In early March, a Rio Rancho special education teacher filed a police report against an 8-year-old student who has Autism, after he punched her in the face.
“I was not made aware that a police report had been filed against DJ,” said Maria McKay, the boy’s mother.
McKay found out a battery charge had been filed against her child when she got a call from a juvenile detention officer.
“Very shocking. Definitely was not prepared for a missed phone call from juvenile probation that my 8-year-old autistic child had failed to appear for a scheduled meeting. I called back and assured him there was a mistake,” said McKay.
According to the police report, DJ punched his special education teacher at Martin Luther King Jr. Elementary School in the face after she took an iPad away from him. She says, he hit her hard enough to bruise her nose.
McKay says the teacher triggered DJ by taking that iPad away from him. McKay says an iPad is a great source of comfort for her son. She also says the teacher yelled at DJ and ‘snatched’ the iPad out of his hands, which is not described in the police report.
“If you’re screaming at him, if you’re yelling at him, he is extremely overwhelmed. He may hit he may kick he may run. That is just how he communicates,” said McKay.
In the report, the teacher says this is not the first time something like this has happened.
She says, in the report, she wanted to document the incident and “didn’t feel she should have to expect to get battered by her students and be okay with it.”
Rio Rancho Public Schools would not talk to KRQE News 13 on camera. A spokesperson sent KRQE News 13 a statement saying:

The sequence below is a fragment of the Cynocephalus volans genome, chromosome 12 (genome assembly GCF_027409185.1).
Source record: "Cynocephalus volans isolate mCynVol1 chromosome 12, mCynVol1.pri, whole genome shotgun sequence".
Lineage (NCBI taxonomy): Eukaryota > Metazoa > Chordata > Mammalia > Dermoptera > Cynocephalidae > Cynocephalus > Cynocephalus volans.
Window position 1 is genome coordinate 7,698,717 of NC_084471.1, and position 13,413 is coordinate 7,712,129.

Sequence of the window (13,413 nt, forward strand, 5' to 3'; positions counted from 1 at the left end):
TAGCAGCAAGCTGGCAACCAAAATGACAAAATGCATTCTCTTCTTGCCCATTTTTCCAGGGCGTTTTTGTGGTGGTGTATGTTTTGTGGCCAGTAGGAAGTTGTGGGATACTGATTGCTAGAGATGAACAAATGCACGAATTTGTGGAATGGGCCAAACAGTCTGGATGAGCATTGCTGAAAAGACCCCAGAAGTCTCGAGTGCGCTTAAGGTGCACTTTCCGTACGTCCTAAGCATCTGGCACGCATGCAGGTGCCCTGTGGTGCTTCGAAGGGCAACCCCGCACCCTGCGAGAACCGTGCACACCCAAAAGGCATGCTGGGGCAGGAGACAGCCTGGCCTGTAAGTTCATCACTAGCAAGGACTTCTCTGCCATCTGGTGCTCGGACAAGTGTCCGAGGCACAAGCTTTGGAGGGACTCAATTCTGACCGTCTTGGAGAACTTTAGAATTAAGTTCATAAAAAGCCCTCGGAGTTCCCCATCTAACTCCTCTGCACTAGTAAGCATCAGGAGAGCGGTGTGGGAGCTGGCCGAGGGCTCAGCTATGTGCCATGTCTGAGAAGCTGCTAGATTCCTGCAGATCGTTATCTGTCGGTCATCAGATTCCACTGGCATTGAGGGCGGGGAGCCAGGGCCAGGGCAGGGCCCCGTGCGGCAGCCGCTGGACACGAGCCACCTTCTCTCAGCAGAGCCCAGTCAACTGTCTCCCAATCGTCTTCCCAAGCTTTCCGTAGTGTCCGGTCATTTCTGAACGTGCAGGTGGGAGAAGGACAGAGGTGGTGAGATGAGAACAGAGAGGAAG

“There was an incident in early March where a 2nd-grade student punched a staff member. We cannot speak to student or personnel matters, but I can say that the school did not initiate the police report. In addition, we cannot prevent a staff member from personally filing a report. That is his or her right.”
McKay is not defending her son’s actions.
“When he is in an environment that’s really loud he starts wailing hands and he has hit in the past. We’ve talked about it’s not okay to hit people and we need to come up with ways to better communicate with each other because hitting is not okay. He does understand that after the fact but he doesn’t understand that in that situation,” said McKay.
However, McKay does think his teacher should’ve known how to better de-escalate the situation.
“There’s a wide range on the autism spectrum and being able to identify from one end to the next, that’s where I feel like the public school system has really failed DJ,” said McKay.
DJ’s case is now moving through the legal process.
“He now has to appear in at juvenile probation next week for an appointment. He is absolutely terrified,” said McKay.
Despite the end of DJ’s suspension, McKay has chosen not to send her child back to school yet.
“I’ve chosen not to send my son to school this week because I found out about the report last week during spring break. I just felt this is not an environment that my son should return to,” said McKay.
McKay says her son will likely return when he is transferred out of this special education teachers class.
McKay told News 13 DJ is also no longer allowed at MLK’s after school program. A report shows, during the program DJ hit another teacher and tried to hit another student.
KRQE News 13 tried, but was unable to reach DJ’s special education teacher.